I have numerous guilty pleasures in this world. Every girl must have a few, right? Most of them are food related but one of them is…I’m almost too embarrassed to admit…Bravo TV. I religiously watch The Real Housewives of Every City. It’s like watching a very well dressed train wreck. Impossible to stop once you start. Consider yourself warned! The Real Housewives of New Jersey may be out of control crazy but boy can they cook! Almost every episode someone is making some good old-fashioned Italian food, so I decided to try my hand at heritage Italian Meatballs in honor of the RHONJ.
I found this heritage Italian Meatball recipe in One Big Table, which is a compilation of old-fashioned American recipes by Molly O’Neill. It is the Camparetti family’s recipe from New York City, and just like the RHONJ, it is crazy good!
Just like any good Italian recipe, there is still some room for interpretation so that no one can duplicate it precisely. Sometimes I wish I were at least partially Italian, so that I could have learned the secrets from my Grandmother even if that heritage comes with a side of crazy!
These Italian Meatballs are not a quick fix, but their balance of flavors and texture are well worth the effort. Next time I will double the recipe and freeze the leftovers. Serve with my Homemade Tomato Sauce. Perfecto!
Flavorful, moist meatballs! Delicious on their own but also phenomenal in sauce, on meatball subs or as an easy appetizer!
Two ½ inch slices stale Italian bread
3 tablespoons unsalted butter
1 shallot, finely chopped
1 garlic clove, minced
1 teaspoon dried Greek oregano
½ teaspoon kosher salt
¼ teaspoon cayenne pepper
Milk, as needed
½ cup plus 1 teaspoon olive oil, divided
½ cup finely chopped onion
2 ½ lbs mixed ground beef, veal, and pork [I used 1lb, ¾ lb, ¾ lb respectively]
1 to 2 large eggs, lightly beaten
½ cup chopped fresh basil
½ teaspoon ground fennel seeds
1 teaspoon garlic powder
[1 ½ teaspoons kosher salt – I left this out. You salt to your taste]
½ teaspoon freshly ground black pepper
Pinch of freshly ground white pepper [why does this smell so strange? Seriously?]
1 teaspoon adobo seasoning [I made my own.]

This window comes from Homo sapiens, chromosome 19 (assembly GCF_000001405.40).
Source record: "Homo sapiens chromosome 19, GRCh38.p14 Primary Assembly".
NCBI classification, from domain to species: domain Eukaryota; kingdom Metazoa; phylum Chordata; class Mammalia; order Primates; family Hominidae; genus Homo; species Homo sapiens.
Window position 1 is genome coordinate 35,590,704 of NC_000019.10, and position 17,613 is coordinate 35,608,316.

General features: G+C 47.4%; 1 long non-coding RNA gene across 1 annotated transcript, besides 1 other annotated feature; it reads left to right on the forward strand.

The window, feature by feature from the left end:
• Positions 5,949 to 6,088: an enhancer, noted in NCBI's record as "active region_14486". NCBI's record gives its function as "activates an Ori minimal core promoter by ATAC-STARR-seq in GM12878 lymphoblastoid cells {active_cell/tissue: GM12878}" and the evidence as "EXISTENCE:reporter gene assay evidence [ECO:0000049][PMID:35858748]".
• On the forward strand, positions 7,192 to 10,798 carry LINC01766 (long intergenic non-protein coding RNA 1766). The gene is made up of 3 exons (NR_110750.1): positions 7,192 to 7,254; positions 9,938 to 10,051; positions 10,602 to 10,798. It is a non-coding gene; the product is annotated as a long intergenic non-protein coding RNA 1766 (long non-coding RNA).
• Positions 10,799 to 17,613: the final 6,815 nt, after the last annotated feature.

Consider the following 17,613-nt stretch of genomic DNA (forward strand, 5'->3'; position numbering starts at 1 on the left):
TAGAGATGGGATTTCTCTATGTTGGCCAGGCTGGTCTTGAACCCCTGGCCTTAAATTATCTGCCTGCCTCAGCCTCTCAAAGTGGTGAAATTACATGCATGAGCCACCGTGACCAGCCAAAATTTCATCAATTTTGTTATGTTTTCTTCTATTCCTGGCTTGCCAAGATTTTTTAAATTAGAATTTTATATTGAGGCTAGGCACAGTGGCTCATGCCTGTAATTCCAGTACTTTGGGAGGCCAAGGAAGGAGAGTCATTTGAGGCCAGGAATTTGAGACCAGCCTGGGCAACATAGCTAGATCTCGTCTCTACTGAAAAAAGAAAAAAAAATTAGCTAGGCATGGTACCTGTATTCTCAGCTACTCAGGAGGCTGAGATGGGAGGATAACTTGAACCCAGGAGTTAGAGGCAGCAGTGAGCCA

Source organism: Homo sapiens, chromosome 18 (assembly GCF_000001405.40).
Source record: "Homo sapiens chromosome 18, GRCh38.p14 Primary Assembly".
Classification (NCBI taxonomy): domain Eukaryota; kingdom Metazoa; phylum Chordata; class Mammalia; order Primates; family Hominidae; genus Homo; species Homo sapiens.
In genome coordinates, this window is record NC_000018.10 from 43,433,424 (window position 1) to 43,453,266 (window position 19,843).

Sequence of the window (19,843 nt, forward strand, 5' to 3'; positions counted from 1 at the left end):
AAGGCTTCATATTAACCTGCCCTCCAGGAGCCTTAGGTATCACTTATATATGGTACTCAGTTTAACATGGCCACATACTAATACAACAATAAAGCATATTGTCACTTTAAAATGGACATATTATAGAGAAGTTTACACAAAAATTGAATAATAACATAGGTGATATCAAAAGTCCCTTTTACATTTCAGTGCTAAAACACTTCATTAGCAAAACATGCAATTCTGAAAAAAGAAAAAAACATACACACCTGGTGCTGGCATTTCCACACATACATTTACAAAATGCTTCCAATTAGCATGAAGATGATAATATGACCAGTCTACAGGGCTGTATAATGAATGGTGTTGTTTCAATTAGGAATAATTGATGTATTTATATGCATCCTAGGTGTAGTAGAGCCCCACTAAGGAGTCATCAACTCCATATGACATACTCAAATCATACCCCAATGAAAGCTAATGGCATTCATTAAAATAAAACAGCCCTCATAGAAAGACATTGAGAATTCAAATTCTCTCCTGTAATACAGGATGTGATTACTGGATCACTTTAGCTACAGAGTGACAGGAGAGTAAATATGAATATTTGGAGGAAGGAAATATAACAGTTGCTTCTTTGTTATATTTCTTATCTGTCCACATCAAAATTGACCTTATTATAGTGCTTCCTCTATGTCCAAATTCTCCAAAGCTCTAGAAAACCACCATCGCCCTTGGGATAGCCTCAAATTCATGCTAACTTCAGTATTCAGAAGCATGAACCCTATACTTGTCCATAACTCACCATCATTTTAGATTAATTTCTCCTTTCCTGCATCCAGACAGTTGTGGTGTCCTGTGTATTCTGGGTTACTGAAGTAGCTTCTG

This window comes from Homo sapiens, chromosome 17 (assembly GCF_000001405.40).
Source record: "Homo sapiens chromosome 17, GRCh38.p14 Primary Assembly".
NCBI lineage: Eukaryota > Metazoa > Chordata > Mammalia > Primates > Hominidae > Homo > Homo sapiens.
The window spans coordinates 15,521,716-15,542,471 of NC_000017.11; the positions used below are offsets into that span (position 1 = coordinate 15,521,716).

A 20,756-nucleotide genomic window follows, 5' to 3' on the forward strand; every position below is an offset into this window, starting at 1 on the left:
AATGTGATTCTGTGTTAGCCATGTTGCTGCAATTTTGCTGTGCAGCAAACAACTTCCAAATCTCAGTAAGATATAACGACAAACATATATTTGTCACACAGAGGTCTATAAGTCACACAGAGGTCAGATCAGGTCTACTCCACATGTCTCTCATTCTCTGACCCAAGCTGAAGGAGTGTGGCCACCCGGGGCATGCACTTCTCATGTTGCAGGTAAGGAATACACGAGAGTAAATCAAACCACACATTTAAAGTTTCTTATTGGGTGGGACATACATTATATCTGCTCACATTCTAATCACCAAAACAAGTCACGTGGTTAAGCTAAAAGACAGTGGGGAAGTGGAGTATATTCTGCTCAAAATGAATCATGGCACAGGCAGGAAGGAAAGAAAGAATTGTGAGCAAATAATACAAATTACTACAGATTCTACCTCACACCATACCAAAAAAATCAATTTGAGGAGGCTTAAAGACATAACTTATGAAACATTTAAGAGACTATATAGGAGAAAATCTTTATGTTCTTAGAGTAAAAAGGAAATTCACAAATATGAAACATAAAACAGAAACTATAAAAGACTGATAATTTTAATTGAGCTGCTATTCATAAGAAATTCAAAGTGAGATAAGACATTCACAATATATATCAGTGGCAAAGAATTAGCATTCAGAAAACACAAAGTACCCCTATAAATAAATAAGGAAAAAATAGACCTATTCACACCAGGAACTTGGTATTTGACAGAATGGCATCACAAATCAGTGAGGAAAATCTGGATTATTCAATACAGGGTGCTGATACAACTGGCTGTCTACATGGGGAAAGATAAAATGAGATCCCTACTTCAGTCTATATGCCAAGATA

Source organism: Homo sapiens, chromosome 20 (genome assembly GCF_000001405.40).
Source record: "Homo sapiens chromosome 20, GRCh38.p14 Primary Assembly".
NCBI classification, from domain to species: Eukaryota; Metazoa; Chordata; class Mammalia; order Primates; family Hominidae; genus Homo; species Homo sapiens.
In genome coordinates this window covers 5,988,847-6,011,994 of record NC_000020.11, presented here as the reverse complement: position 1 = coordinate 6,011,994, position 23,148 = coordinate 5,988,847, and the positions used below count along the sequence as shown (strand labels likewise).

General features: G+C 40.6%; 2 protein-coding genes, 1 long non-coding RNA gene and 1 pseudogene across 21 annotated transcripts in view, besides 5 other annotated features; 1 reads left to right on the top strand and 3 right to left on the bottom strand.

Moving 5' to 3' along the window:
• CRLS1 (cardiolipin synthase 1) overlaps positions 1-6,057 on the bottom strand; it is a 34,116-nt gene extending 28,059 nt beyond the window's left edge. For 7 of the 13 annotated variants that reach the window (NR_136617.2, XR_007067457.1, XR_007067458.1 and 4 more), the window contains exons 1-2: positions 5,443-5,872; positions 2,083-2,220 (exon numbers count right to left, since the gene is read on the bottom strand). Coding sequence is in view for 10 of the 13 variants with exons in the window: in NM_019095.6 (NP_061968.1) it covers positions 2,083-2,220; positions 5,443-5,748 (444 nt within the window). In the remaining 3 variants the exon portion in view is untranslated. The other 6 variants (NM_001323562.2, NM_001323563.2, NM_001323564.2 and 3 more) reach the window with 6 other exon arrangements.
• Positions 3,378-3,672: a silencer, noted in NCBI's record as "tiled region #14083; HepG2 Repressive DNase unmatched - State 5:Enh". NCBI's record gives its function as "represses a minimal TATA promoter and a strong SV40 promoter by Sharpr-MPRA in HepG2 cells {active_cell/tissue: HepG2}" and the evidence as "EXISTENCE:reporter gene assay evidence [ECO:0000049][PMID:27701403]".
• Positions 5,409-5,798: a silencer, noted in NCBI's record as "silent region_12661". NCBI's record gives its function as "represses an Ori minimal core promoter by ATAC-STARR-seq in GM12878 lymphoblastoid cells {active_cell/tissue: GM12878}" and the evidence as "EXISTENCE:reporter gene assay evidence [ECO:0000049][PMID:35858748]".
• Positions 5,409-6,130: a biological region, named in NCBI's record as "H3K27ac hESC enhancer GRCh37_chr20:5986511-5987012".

½ teaspoon tomato paste
¼ cup grated Parmesan or pecorino Romano cheese
To Make the Bread Crumbs
In a food processor, pulse the bread until medium-fine crumbs form. In a large skillet over medium, melt the butter. Add the shallot and garlic and cook about 1 minutes until aromatic. Stir in the breadcrumbs, oregano, salt and cayenne and cook for 5 to 7 minutes, until golden brown. Transfer the breadcrumbs to a small bowl to come to room temperature.
To Make Italian Meatballs
Add milk to bread crumbs 1 tablespoon at a time at 1-minute intervals, until the crumbs are soft but not soupy. Comparetti says, “The mixture should be the consistency of thick Cream of Wheat”.
Heat 1 teaspoon of the oil in a small skillet over medium heat. I just used the breadcrumb skillet. Add the onion and cook about 4 minutes until soft. Cool to room temperature.
In a large bowl, break up the meat with a spoon. Put the onion, 1 of the eggs, and the basil in the center of the meat and gently incorporate. Add the fennel, garlic powder, adobo seasoning, tomato paste, salt, and peppers to the meat and mix gently.
Gently add the cheese and the breadcrumb mixture, adding crumbs only as needed until it is cohesive and smooth. You may not need all the breadcrumbs. I didn’t need even half! If you have added all the breadcrumbs and the mixture is still crumbly or loose, add the extra egg.
Cover the bowl and let the mixture rest in the refrigerator for up to 30 minutes.
Pre-heat the oven to 350°F.
With wet hands, form the meat into 2-inch balls. Mine were a more manageable 1-inch.
Heat the remaining ½ cup oil in a large skillet over medium heat. Add half of the meatballs and cook for 6 to 8 minutes, turning until brown on all sides. Transfer the browned meatballs to a rimmed baking sheet. Repeat with the remaining meatballs.
Bake the meatballs about 25 minutes, until they are no longer pink on the inside.
I transferred them to a paper towel lined dish and blotted them to remove excess oil.